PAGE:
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Oct 28, 2009

Phase II Failure Forces SciClone to Eliminate 17% of Staff

  • SciClone Pharmaceuticals’ recent discontinuation of its Phase II pancreatic cancer drug prompted the company to cut back its staff. About 17% of its U.S.-based workforce, primarily those in R&D, will be eliminated.

    On October 2, SciClone axed a Phase II randomized, placebo-controlled, double-blind trial evaluating RP101, a nucleoside analog. The decision was based on the recommendation of the Data Safety Monitoring Committee. The firm says that it will reveal more details once the data is unblended.

    With this news SciClone’s stock dropped almost 14.7% in the first day of trading, from $4.15 at the close of October 2 to $3.54 during early morning trading on October 5. The company is now valued at about $2.52 per share.

    As a result of the restructuring, SciClone anticipates incurring a one-time charge of approximately $0.3 million. This includes severance and other expenses associated with the workforce-reduction plan.

    “We are committed to moving SciClone toward sustainable profitability,” remarks Friedhelm Blobel, Ph.D., president and CEO. “With streamlined operations, decreased expenditures, and expected robust global sales, we believe we are fully on track to realize that objective.”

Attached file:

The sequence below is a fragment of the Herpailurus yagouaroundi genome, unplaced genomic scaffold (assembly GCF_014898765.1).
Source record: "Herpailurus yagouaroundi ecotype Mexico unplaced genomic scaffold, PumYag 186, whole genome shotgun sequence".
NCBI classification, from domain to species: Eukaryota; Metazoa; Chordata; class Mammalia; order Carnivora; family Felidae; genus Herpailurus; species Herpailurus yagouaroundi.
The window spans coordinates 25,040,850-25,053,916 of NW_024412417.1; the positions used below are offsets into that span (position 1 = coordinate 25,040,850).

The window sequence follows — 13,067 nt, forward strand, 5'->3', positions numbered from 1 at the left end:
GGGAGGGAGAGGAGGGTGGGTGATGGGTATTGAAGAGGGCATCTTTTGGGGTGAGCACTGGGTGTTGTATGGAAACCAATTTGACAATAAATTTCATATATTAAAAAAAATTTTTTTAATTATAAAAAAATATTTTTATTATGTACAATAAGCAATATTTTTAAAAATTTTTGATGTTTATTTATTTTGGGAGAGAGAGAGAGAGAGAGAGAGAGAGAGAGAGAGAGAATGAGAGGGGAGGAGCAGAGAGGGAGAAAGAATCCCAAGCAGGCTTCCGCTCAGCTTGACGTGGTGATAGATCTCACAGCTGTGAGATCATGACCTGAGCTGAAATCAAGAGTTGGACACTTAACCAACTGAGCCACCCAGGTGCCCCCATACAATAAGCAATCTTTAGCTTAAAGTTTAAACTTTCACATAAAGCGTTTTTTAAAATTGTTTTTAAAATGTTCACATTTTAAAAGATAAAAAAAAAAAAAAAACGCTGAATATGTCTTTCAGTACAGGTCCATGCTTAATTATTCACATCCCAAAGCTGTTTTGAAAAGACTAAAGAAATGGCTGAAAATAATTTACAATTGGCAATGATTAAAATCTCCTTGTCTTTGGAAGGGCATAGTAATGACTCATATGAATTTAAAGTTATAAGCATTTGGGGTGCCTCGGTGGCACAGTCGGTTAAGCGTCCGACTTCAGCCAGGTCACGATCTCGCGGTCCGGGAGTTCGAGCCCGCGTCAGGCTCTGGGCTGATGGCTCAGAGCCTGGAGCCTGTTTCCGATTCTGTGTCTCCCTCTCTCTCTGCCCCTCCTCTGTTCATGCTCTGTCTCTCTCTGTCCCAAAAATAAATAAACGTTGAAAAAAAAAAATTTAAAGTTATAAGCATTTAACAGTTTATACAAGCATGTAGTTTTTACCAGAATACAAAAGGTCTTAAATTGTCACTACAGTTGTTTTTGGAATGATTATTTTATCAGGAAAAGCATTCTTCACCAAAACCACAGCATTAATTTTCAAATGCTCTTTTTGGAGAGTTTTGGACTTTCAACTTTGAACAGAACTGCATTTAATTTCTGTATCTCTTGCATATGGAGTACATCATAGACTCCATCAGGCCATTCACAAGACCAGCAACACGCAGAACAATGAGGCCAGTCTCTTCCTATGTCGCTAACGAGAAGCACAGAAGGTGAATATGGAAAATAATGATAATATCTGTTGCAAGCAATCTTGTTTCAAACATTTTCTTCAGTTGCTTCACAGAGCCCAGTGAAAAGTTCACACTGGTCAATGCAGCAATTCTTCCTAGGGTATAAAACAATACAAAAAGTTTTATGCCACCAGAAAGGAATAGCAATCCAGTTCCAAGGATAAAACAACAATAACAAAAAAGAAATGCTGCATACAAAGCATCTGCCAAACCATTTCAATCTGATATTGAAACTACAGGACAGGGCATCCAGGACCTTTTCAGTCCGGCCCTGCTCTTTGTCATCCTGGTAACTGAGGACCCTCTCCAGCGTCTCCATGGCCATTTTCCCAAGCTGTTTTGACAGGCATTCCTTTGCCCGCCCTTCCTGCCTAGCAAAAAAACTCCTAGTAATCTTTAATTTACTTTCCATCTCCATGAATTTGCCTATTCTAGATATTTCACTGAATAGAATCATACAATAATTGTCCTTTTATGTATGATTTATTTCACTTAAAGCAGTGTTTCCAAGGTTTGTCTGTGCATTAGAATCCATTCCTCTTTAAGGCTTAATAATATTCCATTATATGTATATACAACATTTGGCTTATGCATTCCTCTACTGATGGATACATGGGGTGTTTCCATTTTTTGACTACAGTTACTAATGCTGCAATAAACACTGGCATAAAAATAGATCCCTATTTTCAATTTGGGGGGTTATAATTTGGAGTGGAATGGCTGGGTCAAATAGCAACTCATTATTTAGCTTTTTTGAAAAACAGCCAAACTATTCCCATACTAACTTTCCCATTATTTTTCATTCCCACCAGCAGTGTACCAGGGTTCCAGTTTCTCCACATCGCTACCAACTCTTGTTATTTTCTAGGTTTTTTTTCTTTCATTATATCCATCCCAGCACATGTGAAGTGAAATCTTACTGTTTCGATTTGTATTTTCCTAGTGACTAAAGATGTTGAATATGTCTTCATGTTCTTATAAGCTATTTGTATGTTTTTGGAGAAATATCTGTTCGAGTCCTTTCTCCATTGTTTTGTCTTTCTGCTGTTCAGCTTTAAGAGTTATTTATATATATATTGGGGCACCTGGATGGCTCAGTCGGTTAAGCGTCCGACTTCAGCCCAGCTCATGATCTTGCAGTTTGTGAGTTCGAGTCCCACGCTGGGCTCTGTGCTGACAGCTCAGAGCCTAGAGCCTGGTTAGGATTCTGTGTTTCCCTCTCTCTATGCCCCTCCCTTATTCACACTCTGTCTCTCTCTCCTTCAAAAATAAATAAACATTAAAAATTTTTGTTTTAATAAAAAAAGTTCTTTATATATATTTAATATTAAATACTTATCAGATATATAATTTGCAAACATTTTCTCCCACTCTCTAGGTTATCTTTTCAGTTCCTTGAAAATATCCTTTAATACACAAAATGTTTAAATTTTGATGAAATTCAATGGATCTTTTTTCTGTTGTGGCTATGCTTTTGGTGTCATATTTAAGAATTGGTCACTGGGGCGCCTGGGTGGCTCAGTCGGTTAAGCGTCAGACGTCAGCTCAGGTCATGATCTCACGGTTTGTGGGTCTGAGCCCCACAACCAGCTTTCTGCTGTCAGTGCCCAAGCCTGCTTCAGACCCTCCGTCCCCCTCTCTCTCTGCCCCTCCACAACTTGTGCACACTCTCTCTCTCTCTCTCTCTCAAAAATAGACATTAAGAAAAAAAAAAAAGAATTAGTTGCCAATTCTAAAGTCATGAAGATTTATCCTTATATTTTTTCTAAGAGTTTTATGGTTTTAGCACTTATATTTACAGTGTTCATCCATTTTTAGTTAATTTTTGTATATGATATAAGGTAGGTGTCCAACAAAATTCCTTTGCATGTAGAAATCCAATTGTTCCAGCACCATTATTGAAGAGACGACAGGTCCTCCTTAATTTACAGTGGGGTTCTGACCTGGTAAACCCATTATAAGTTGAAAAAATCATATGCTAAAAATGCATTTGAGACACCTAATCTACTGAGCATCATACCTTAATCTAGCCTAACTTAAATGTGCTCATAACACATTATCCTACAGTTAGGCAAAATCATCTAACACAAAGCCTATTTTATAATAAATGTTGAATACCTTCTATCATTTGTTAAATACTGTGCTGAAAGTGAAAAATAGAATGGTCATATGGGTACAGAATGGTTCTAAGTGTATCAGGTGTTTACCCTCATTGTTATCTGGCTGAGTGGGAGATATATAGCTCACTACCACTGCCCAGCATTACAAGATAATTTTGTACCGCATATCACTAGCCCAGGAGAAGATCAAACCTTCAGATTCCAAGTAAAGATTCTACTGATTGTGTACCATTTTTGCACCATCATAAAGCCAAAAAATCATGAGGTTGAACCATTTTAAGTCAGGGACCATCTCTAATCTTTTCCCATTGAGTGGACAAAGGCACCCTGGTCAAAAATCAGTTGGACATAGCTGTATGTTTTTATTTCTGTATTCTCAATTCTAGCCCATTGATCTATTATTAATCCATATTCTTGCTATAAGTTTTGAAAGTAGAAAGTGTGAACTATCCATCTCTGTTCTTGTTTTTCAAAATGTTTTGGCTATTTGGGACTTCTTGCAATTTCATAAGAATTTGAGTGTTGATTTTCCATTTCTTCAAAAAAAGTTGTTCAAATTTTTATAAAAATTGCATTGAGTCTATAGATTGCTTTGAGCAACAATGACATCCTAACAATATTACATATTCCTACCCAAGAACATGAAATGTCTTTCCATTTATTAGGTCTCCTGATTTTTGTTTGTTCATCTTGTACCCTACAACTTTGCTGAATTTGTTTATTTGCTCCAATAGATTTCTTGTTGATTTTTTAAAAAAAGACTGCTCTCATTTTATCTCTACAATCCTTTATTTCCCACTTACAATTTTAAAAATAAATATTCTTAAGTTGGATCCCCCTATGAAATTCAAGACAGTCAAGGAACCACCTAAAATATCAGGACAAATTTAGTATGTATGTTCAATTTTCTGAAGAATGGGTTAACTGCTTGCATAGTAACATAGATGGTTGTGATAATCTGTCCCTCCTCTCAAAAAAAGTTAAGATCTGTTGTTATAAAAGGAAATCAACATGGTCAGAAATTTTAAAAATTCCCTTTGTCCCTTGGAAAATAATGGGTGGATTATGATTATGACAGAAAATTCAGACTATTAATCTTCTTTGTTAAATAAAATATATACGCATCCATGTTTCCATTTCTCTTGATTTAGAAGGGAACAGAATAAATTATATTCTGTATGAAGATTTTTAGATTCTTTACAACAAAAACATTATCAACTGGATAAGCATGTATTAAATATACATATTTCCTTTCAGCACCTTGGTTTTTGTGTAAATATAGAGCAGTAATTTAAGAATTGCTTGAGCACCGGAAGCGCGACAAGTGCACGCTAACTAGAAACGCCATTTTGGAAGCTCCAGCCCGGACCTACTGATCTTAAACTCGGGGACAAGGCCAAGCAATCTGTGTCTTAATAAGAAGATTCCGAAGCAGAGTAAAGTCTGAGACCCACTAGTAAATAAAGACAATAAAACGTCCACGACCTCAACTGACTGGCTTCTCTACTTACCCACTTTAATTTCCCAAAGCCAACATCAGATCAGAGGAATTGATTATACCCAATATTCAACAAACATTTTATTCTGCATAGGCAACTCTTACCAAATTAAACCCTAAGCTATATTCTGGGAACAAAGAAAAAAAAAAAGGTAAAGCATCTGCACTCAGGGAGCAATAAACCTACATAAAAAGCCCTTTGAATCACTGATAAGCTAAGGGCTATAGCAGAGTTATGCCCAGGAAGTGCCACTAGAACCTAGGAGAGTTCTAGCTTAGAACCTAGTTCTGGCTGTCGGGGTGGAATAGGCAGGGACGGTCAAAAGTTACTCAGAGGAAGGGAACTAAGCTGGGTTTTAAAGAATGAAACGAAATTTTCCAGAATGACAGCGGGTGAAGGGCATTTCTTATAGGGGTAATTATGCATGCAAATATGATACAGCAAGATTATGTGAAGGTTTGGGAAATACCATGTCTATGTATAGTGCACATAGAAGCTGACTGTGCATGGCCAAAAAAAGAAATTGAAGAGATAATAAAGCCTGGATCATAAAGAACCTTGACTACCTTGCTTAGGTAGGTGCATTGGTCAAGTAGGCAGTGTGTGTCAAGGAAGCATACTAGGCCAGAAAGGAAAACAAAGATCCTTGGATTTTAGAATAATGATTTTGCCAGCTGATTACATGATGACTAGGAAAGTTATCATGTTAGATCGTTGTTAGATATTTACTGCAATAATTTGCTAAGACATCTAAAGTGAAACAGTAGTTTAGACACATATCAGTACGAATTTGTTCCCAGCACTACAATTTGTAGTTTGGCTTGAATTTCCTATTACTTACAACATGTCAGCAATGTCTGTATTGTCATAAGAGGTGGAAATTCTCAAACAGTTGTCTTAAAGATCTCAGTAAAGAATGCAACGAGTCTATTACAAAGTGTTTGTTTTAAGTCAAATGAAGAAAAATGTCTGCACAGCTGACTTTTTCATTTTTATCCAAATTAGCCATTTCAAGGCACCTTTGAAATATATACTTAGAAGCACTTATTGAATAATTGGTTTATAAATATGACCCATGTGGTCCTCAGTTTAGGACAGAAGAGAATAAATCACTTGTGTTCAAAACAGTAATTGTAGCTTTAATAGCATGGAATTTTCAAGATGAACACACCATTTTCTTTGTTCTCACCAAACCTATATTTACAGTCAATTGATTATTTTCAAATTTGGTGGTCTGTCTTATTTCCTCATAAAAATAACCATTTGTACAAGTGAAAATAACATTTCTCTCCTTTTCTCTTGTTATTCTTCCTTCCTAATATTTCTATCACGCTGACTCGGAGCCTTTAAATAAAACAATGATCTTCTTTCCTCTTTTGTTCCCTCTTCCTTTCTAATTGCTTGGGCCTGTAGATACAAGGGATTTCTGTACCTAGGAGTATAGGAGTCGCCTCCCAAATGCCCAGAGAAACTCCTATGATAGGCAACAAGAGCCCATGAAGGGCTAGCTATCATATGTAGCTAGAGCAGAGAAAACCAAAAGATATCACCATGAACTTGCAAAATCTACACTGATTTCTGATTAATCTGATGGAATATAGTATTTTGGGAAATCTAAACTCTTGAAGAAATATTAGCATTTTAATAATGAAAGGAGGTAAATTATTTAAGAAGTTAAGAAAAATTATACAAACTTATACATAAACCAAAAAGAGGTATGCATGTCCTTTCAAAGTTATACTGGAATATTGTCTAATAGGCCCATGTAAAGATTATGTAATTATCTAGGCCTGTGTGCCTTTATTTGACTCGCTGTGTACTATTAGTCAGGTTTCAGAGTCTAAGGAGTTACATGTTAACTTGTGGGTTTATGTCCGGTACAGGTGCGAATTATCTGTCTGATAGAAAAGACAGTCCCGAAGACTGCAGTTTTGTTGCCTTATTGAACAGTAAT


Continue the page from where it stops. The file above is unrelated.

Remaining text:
SciClone has one drug on the market, Zadaxin, which is sold in over 30 countries for the treatment of HBV and HCV, certain cancers, and as a vaccine adjuvant. The company’s pipeline of candidates includes thymalfasin in preclinical studies as an enhancer of H1N1 flu vaccines, thymalfasin in Phase III for stage IV melanoma, SCV-07 in a Phase II study for delaying the onset of severe oral mucositis in patients receiving chemoradiation therapy for cancers of the head and neck, and SCV-07 in a Phase II trial in HCV.

    SciClone has exclusive commercialization and distribution rights to DC Bead™, a liver cancer treatment, in China. It is currently undergoing regulatory review. The company also has commercialization and distribution rights to the antinausea drug ondansetron RapidFilm™ in China and Vietnam, for which it is seeking regulatory approval.



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